How to navigate the digital skills gap
We explore how your organisation can remain competitive in an increasingly digital world.
Technology is constantly changing how people live and work, prompting the development of completely new jobs. Automation and computers are set to combine in ways we’ve never seen before. Organisations then need to prepare for the new working world that these advancements bring. But the rate at which new technology is developed is outstripping the availability of candidates with digital skills. As more organisations use technology to increase their productivity and efficiency, existing employees become unable to keep up. So the competition to secure skilled, digital talent is fierce.
The bigger picture
Due to the disparity between digital literacy amongst different generations of today’s workforce, there are differing opinions on what ‘technical talent’ looks like. When faced with the increasing pressure to deliver digital transformation, it’s understandable that organisations look for talent with many years of technical experience. But that only solves current challenges. Looking at the bigger picture could provide a better long-term solution.
Shifting the goal from short-term problem solving to creating a digitally-minded organisation promises greater rewards in the long run. It’s estimated that 65% of children entering primary school today will likely work in roles in the future that don’t currently exist now. What are deemed as essential digital skills or software today may not be in just a few years’ time.
Building your digital team
Whilst it’s important to keep an eye on the future and the changing digital landscape, organisations must also have quick solutions to pressing talent shortages. They need to maintain a careful balance between hiring new digital talent and upskilling their existing teams. A blend of both is needed to build a digital team that’s equipped to tackle the challenges of today and poised to answer tomorrow’s demands as well.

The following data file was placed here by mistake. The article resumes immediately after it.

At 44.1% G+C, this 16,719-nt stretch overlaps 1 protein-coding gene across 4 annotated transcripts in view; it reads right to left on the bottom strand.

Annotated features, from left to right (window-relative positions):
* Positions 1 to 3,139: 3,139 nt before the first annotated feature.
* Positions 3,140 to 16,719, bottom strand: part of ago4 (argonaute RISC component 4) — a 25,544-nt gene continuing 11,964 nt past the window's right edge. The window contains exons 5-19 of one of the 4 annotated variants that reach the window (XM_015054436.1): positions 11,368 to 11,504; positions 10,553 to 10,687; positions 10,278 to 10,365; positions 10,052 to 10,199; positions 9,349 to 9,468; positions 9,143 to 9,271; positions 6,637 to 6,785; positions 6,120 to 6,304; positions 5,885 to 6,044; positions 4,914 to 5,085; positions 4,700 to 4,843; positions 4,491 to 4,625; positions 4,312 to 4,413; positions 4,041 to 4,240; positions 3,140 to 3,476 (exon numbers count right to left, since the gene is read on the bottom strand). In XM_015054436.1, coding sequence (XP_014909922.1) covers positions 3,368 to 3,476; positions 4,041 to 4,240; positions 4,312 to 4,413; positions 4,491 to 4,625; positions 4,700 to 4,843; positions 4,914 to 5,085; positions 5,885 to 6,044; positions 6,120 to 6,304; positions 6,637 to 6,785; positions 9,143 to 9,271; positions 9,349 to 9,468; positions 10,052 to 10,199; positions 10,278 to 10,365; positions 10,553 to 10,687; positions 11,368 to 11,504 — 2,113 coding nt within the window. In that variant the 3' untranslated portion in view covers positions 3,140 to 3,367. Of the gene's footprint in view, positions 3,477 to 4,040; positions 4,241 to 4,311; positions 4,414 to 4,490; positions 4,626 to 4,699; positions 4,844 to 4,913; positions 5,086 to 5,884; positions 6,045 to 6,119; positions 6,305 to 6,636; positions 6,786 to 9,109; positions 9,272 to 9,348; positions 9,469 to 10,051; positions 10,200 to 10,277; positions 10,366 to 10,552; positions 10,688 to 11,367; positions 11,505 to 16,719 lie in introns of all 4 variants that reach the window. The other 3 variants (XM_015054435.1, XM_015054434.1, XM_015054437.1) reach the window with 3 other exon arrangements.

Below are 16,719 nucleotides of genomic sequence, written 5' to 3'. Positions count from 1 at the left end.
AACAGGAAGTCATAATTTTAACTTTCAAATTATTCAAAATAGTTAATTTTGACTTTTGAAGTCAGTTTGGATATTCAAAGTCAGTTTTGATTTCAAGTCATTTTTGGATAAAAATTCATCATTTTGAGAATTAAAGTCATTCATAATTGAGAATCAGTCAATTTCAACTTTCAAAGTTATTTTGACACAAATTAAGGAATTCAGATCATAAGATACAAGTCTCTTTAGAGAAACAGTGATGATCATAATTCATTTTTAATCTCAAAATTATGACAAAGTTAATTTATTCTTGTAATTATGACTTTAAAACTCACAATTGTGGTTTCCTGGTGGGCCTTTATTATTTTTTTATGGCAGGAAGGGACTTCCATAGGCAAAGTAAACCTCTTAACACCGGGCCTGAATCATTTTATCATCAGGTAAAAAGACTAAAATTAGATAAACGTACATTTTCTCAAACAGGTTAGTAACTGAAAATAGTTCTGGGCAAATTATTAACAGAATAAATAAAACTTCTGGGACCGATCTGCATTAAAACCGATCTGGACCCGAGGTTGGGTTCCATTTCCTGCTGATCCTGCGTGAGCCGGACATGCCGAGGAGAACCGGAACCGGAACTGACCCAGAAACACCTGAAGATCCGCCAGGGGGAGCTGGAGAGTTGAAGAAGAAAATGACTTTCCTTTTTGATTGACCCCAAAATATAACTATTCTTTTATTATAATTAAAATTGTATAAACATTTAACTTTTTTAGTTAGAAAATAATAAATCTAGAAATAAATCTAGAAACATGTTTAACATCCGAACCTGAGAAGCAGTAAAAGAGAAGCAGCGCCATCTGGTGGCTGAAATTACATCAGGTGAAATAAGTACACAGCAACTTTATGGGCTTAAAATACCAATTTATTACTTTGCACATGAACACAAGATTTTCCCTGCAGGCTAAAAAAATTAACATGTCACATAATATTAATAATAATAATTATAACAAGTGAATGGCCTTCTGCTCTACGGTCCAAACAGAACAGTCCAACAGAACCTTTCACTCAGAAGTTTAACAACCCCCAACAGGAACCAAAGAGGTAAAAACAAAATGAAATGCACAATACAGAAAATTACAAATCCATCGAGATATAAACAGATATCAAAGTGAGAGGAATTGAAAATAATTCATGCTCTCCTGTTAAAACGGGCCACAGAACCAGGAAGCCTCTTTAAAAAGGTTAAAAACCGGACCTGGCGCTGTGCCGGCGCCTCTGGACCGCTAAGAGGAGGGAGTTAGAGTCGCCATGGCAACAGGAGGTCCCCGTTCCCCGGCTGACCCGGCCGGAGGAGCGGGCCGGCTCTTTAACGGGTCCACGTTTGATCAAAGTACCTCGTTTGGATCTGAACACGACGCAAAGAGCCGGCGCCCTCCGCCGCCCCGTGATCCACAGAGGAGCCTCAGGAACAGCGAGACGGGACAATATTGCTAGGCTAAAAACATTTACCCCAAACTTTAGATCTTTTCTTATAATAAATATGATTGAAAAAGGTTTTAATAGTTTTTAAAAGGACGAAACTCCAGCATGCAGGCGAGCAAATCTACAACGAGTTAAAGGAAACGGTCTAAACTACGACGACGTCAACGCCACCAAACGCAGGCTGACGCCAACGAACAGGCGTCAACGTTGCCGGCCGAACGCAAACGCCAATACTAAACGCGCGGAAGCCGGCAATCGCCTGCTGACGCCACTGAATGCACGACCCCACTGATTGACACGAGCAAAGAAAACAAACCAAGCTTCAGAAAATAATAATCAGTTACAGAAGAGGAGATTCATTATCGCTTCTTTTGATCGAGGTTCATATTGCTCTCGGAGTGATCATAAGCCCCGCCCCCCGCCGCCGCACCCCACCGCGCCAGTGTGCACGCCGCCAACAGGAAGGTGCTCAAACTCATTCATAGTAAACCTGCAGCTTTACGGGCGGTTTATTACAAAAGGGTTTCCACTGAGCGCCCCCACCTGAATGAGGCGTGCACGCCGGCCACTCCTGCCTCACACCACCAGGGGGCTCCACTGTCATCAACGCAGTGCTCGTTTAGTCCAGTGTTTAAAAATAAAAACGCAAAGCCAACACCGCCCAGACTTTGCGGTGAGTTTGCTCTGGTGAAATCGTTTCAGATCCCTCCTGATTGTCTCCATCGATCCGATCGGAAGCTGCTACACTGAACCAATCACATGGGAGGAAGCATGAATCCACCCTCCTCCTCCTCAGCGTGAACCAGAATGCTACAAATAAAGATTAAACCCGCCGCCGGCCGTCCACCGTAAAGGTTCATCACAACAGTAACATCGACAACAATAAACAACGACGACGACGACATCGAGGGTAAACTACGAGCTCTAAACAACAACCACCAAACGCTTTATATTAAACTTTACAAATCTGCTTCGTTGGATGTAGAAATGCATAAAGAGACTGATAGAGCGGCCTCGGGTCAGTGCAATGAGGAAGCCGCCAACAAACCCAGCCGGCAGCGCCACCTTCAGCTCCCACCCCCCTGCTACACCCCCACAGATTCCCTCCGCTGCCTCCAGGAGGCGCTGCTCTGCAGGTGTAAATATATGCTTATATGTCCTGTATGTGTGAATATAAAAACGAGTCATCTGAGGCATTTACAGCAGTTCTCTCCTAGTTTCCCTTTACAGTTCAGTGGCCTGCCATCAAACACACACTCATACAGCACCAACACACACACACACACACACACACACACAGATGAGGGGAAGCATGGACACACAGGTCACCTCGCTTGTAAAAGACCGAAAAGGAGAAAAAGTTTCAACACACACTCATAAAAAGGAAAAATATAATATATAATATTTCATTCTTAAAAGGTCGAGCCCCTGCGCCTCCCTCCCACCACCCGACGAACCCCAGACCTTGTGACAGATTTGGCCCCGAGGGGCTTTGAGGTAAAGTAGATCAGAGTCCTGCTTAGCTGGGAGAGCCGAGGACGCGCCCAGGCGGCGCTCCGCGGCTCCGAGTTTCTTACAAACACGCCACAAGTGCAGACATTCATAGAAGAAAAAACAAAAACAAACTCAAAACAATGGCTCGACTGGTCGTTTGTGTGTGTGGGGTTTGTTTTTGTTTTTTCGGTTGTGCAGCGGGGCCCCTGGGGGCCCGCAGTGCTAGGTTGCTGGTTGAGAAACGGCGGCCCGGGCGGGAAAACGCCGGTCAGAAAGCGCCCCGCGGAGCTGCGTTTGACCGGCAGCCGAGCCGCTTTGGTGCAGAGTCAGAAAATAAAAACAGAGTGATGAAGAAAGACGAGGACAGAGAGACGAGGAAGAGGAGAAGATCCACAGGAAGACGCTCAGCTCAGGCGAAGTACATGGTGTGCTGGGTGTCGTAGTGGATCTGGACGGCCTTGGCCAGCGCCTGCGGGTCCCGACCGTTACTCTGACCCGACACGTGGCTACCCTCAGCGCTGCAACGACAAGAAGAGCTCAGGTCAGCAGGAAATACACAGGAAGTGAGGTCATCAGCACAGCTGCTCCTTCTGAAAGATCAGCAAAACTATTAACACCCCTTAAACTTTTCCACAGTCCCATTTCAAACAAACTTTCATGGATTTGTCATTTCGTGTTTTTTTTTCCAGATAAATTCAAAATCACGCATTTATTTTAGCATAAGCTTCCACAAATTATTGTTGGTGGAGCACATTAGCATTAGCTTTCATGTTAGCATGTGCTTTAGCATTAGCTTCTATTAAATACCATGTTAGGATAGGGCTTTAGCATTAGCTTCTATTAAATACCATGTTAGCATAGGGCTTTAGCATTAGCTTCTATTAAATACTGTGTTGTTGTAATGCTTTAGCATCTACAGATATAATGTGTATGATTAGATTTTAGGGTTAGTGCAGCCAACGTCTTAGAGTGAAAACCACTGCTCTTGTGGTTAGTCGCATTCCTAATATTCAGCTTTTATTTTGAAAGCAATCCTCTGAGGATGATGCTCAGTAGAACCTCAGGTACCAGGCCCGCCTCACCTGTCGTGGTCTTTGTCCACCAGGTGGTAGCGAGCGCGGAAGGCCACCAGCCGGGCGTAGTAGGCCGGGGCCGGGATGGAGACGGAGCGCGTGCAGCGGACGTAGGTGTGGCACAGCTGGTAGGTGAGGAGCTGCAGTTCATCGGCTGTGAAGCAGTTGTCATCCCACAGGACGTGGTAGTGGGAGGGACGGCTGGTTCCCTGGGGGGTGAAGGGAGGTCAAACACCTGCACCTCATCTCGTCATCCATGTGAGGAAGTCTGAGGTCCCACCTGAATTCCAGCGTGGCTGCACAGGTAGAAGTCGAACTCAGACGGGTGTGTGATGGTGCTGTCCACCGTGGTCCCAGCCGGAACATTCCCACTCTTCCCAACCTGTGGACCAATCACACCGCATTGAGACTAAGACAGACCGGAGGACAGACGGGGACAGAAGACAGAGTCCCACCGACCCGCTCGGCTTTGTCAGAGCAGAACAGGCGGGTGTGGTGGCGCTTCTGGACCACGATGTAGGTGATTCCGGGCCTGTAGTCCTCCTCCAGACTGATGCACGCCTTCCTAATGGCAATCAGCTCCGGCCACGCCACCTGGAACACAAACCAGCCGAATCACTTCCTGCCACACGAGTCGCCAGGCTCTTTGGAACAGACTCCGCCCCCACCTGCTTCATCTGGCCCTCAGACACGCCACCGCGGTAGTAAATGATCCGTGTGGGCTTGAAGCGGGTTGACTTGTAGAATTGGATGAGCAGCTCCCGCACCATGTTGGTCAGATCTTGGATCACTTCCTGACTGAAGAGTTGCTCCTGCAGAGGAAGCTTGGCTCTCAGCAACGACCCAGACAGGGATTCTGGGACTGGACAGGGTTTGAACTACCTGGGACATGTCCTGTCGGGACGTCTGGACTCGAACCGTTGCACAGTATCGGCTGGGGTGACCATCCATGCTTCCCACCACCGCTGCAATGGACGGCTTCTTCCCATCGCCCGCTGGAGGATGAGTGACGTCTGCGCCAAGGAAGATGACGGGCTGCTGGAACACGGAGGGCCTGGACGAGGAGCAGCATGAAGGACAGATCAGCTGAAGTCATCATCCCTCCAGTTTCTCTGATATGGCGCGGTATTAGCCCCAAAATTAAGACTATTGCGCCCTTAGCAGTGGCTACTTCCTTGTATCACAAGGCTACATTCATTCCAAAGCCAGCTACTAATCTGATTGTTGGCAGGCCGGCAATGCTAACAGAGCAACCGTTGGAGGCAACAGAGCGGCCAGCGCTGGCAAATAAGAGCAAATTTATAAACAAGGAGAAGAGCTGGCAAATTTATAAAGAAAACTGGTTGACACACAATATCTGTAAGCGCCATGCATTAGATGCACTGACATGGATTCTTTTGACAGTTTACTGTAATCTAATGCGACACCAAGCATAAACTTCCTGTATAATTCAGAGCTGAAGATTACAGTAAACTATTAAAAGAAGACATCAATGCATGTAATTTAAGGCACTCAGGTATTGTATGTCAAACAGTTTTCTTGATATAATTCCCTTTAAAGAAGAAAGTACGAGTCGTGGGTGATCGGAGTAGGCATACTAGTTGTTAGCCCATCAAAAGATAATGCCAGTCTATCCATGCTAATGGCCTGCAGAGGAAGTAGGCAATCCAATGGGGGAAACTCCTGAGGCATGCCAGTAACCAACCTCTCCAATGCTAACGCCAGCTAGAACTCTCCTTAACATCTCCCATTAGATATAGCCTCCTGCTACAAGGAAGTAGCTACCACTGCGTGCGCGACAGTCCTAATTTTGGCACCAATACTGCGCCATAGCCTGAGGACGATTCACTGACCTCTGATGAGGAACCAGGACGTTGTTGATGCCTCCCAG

Upskilling your existing team
Many organisations are taking responsibility for their employees' development by committing to reskilling them. Amazon has announced a $700 million investment into upskilling 10,000 of its low-wage employees for better digital jobs over the next six years. Organisations' existing teams need reassurance - they need to understand how they fit into your digital operation. Retraining employees to align with your digital proposition is essential to ensuring a smooth digital operation.
A commitment to employees’ digital development is also a key way to attract and retain talent. Today, the emerging workforce increasingly want to work for organisations that align with their values. As there is less division between our personal and professional lives, it makes sense that new talent want to work for organisations that invest in their development and share their passion for emerging technology.
It's not all about tech
Although it’s impossible to predict exactly what skills will be in demand in ten years’ time, we can make some solid assumptions. As AI impacts the working world, and automation replaces some existing skills, creativity, emotional intelligence, and critical thinking are in high demand. There’s also evidence to show that hiring a diverse talent pool from a range of academic (as well as ethnic) backgrounds has many benefits. This means that solely focusing on technical ability isn’t the best way to prepare your digital team. Consider the combination of technical and soft skills that are likely to complement the role of technology in the workplace.
Introducing flexible talent
To address immediate digital challenges, many organisations are using flexible resources to manage their existing talent shortages. Today’s emerging workforce is well-equipped to support these digital projects. Having always lived in a technology-focused world, they bring an implicit understanding of technology. That means that as the technology used by your organisation changes, emerging talent are ready to evolve and grow along with it, picking up new tech intuitively.
Bridging the digital skills gap often involves a mixture of retraining existing teams and using flexible resources. This combination allows you to answer pressing concerns whilst balancing your ability to fulfil your organisation’s digital strategy going forward. Remember that your employees’ digital development is ongoing. Creating a culture that encourages digital innovation and development will stand your organisation in good stead to close your digital skills gap and retain a competitive edge.